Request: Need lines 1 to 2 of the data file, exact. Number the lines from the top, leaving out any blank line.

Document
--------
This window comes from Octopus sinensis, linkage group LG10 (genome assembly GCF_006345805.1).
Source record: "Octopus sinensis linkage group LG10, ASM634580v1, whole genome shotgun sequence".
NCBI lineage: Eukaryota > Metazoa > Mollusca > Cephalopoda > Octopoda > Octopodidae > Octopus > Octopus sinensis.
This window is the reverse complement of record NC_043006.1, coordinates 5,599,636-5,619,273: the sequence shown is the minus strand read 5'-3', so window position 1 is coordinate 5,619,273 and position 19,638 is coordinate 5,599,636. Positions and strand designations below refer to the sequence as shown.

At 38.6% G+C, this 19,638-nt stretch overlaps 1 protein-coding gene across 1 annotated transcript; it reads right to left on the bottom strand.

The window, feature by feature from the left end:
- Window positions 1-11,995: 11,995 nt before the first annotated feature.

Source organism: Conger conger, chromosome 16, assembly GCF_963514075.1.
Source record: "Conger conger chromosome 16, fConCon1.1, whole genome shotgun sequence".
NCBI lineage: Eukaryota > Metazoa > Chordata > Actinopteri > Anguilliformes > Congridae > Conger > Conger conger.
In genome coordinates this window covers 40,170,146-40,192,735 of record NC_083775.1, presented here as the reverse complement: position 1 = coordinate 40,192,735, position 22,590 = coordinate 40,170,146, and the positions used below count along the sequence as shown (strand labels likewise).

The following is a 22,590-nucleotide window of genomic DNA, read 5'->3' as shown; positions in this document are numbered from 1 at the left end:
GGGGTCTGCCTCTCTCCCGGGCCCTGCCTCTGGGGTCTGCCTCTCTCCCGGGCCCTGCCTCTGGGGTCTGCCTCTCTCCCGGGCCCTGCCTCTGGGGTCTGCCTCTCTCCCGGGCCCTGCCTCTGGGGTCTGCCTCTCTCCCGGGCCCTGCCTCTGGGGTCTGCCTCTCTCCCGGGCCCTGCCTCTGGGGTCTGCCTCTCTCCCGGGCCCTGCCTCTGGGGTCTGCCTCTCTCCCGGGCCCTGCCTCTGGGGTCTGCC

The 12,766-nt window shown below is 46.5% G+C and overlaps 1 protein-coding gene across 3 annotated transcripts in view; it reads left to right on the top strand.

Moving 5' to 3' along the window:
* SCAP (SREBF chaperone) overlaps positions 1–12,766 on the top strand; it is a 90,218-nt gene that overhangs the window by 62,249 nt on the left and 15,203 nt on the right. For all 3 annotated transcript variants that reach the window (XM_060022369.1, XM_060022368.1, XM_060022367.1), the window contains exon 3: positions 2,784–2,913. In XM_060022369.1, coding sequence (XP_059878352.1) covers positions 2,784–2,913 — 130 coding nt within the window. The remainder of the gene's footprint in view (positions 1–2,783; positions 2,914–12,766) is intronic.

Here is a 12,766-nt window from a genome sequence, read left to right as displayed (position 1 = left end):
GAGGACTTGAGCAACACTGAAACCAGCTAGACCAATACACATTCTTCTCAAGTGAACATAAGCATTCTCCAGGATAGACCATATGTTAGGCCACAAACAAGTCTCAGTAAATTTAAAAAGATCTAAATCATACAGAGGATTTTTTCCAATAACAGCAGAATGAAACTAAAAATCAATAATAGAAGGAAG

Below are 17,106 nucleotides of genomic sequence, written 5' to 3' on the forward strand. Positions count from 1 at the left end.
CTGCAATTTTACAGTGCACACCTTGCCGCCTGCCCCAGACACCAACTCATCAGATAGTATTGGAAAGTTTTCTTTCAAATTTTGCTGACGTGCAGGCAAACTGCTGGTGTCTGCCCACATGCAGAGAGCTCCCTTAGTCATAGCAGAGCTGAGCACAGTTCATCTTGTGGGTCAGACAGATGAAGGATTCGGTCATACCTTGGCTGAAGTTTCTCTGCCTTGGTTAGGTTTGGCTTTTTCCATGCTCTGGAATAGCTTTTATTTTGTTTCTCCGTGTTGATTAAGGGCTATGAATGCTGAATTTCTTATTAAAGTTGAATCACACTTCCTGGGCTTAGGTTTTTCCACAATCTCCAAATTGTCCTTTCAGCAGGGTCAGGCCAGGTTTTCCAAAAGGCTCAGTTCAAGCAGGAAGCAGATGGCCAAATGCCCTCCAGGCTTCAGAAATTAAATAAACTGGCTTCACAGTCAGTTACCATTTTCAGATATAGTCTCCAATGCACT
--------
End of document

This window comes from Octopus sinensis, linkage group LG10 (genome assembly GCF_006345805.1).
Source record: "Octopus sinensis linkage group LG10, ASM634580v1, whole genome shotgun sequence".